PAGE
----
Context: Differentiating individuals with early human immunodeficiency virus 1 (HIV-1) infection from those infected for longer periods is difficult but important for estimating HIV incidence and for purposes of clinical care and prevention.
Objective: To develop and validate a serologic testing algorithm in which HIV-1-positive persons with reactive test results on a sensitive HIV-1 enzyme immunoassay (EIA) but nonreactive results on a less sensitive (LS) EIA are identified as having early infection.
Design: Diagnostic test and testing strategy development, validation, and application. Specimens were tested with both a sensitive HIV-1 EIA (3A11 assay) and a less sensitive modification of the same EIA (3A11-LS assay).
Settings and participants: For assay development: 104 persons seroconverting to HIV-1 comprising 38 plasma donors, 18 patients of a sexually transmitted disease clinic in Trinidad, and 48 participants in the San Francisco Men's Health Study (SFMHS); 268 men without the acquired immunodeficiency syndrome (AIDS) in the SFMHS who had been infected for at least 2.5 years; and 207 persons with clinical AIDS; for testing strategy validation: 488 men in the SFMHS from 1985 through 1990 and 1275449 repeat blood donors at 3 American Red Cross blood centers from 1993 through 1995; and for HIV-1 incidence estimates: 2717910 first-time blood donors. We retrospectively identified persons eligible for a study of early infection.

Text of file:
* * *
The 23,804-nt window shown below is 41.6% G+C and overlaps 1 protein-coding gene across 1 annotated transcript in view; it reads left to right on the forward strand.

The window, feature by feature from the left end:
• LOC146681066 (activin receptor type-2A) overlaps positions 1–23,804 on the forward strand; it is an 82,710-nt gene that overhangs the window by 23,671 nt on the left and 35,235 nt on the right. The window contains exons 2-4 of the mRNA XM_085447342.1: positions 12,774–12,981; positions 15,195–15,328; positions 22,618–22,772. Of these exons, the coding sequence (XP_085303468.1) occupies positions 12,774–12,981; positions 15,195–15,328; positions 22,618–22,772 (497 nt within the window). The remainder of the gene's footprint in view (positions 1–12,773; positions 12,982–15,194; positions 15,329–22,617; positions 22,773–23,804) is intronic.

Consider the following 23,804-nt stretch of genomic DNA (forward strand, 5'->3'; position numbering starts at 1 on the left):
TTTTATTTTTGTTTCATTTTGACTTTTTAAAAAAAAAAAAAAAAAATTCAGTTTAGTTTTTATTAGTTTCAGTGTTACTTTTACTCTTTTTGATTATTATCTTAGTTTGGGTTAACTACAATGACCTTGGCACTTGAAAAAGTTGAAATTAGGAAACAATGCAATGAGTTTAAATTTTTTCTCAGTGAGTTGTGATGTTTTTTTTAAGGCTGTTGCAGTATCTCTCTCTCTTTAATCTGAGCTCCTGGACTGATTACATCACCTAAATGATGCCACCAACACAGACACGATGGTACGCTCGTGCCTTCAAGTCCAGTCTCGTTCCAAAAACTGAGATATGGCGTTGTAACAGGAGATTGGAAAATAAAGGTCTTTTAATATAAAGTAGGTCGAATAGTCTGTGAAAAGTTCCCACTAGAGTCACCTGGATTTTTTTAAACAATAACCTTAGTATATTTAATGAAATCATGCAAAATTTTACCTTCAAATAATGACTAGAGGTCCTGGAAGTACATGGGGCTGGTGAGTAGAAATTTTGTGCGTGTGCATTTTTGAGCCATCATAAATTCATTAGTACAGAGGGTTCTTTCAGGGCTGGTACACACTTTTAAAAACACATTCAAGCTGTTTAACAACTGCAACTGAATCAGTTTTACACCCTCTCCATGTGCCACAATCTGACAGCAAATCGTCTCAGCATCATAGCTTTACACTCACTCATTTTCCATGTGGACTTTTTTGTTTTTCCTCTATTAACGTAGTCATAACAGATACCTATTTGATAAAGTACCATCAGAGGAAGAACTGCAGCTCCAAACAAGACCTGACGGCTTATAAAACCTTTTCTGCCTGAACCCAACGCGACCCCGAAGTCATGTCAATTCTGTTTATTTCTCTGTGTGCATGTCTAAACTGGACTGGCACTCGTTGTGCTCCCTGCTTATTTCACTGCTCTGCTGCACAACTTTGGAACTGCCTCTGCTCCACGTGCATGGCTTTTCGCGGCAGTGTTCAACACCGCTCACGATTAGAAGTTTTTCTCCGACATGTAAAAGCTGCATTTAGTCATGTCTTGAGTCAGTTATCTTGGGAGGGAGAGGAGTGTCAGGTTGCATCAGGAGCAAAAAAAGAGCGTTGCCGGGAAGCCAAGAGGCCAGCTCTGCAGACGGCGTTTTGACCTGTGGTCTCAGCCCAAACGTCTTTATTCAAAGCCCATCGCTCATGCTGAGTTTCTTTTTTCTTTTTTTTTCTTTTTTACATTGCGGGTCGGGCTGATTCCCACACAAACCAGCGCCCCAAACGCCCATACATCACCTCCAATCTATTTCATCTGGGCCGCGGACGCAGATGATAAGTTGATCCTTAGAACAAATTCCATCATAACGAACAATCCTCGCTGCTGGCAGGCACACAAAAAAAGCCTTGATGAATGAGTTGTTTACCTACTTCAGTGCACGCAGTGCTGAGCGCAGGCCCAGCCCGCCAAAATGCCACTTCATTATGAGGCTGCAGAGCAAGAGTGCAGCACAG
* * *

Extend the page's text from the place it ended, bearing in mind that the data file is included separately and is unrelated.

Main outcome measure: Ability to identify early HIV infection.
Results: Estimated mean time from being 3A11 reactive/3A11-LS nonreactive to being 3A11 reactive/3A11-LS reactive was 129 days (95% confidence interval [CI], 109-149 days) [corrected]. Our testing strategy accurately diagnosed 95% of persons with early infection; however, 0.4% (1/268) of men with established infection and 2% (5/207) of persons with late-stage AIDS were misdiagnosed as having early HIV-1 infection. Average yearly incidence estimates in SFMHS subjects were 1.5% per year vs observed average incidence of 1.4 per 100 person-years. Incidence in repeat blood donors using the sensitive/less sensitive assay testing strategy was 2.95 per 100000 per year (95% CI, 1.14-6.53/100000) vs observed incidence of 2.60 per 100000 person-years (95% CI, 1.49-4.21/100000). Overall incidence in first-time blood donors was 7.18 per 100000 per year (95% CI, 4.51-11.20/100000) and did not change statistically significantly between 1993 and 1996. Use of the sensitive/less sensitive testing strategy alone would have identified all 17 persons with antibodies to HIV-1 eligible for a study of early HIV-1 infection and would have increased enrollment.
Conclusions: The sensitive/less sensitive testing strategy provides accurate diagnosis of early HIV-1 infection, provides accurate estimates of HIV-1 incidence, can facilitate clinical studies of early HIV-1 infection, and provides information on HIV-1 infection duration for care planning.